Startled by the imprisonment of St. John the Baptist, Jesus leaves behind the religiously top-heavy area around Jerusalem with its temple liturgies, periodic pilgrimages, priestly ministrations and pious commercialism. Instead, Jesus returns home to Galilee, to the northern region of his youth, an area rich with both Greek and Jewish tradition.
St. Matthew in this Sunday’s gospel passage, understands this transfer from the territory around the River Jordan to the territory around the Sea of Galilee to inaugurate the universal, that is, catholic, movement that will forever characterize the Christian Gospel. Jesus here begins in earnest his work of evangelization, his work of dispelling anguish, darkness and gloom and restoring hope, joy and merriment, to employ Isaiah the prophet’s descriptive words found in this Sunday’s first reading.
St. Matthew quotes further the magnanimous words of Isaiah, “Land of Zebulun and land of Naphtali, the way to the sea, beyond the Jordan, Galilee of the Gentiles, the people who sit in darkness have seen a great light, on those dwelling in a land overshadowed by death, light has arisen.” Such eager evangelization continues as a mark of the true Church.
The Church’s work of evangelization was given pause recently when some words of Pope Francis were published. During a celebrated interview with an Italian journalist, Pope Francis interjected that proselytism was “solemn nonsense.” In a more authoritative situation, in the context of his recent apostolic exhortation, “The Joy of the Gospel,” his Holiness knocks proselytism again by bluntly observing, “It is not by proselytizing that the Church grows, but “by attraction.”
Here, our present Holy Father is actually quoting his predecessor, Pope Benedict XVI, who first offered these words to the bishops of South America on an apostolic visit in 2007. Pope Benedict said, “The Church does not engage in proselytism. Instead, she grows by “attraction:” just as Christ “draws all to himself” by the power of his love, culminating in the sacrifice of the Cross, so the Church fulfils her mission to the extent that, in union with Christ, she accomplishes every one of her works in spiritual and practical imitation of the love of her Lord.”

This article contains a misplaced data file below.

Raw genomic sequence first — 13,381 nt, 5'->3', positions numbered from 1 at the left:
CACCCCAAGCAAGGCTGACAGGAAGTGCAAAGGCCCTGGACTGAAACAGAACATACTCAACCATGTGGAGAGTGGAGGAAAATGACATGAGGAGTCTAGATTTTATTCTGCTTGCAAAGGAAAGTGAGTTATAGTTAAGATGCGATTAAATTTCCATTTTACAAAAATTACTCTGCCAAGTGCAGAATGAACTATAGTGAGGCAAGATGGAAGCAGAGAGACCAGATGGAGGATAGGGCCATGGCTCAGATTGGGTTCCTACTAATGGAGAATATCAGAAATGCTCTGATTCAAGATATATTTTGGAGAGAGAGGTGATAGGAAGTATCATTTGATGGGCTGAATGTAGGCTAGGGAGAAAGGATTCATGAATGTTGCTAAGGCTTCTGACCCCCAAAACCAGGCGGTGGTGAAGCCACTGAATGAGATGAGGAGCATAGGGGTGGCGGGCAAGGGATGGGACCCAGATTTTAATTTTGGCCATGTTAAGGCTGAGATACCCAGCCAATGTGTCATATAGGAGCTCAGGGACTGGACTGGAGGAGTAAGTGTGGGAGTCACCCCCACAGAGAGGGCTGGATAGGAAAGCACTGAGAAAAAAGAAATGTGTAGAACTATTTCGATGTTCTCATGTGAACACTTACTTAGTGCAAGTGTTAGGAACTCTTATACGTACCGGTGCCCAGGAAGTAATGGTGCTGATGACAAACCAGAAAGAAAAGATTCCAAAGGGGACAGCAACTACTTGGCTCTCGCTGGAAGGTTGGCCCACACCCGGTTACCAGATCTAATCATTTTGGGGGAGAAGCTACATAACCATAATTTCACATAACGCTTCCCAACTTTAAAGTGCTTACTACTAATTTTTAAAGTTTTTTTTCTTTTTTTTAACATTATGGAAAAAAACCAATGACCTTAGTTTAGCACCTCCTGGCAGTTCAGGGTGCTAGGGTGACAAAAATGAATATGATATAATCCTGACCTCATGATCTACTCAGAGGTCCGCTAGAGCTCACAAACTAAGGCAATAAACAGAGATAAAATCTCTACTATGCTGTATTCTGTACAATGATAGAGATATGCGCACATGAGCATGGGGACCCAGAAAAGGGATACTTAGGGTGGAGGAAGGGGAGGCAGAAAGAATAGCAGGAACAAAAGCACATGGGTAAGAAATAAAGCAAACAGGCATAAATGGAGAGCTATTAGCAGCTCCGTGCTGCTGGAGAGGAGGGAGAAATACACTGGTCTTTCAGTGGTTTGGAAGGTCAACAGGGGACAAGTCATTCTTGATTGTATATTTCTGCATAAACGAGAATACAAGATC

Happily recalling these words, Pope Francis instructs those reading his new exhortation, “We cannot forget that evangelization is first and foremost about preaching the Gospel to those who do not know Jesus Christ or who have always rejected him. Many of these are quietly seeking God, led by a yearning to see his face, even in countries of ancient Christian tradition. All of them have a right to receive the Gospel. Christians have the duty to proclaim the Gospel without excluding anyone. Instead of seeming to impose new obligations, they should appear as people who wish to share their joy, who point to a horizon of beauty and who invite others to a delicious banquet. It is not by proselytizing that the Church grows, but “by attraction.” The media, of course, ignored this last line when spoken by Pope Benedict but relished it when uttered by Pope Francis. This is just another case of the media loving in Pope Francis what it ignored in Pope Benedict, as Carl Anderson, the head of the Knights of Columbus, rightly noted.
In a particularly homey and characteristically down to earth assessment, Pope Francis compared proselytism to handing a prospective convert an encyclopedia containing 3,500 years of Judean-Christian truths. Such data might enrich the person’s head, but it rarely penetrates to the person’s heart, leaving the new Christian with a lot of information but very little inspiration. The sincere evangelist, which for Pope Francis includes every Catholic, must be intent on pondering our Pontiff’s considered words but also in reflecting in our own lives his affectionate gestures.
Accordingly, St. Paul, for his part, in the second reading this Sunday, warns against any attempt to reduce Christianity to simple ceremonies and mere facts: “For Christ did not send me to baptize but to preach the gospel, and not with the wisdom of human eloquence, so that the cross of Christ might not be emptied of its meaning.” Jesus’ greatest sermon, his most effective work of evangelization, was not delivered along the seashore of Galilee but rather from the Cross, where his heart-felt love for sinners was most vivid, most intense, most passionate.
Pope Francis is fond of the words attributed to his patron, St. Francis of Assisi, in this regard who cleverly demanded, “Wherever you go, preach the gospel, and if necessary, use words.” True evangelization is a lived message, backing up words with deeds.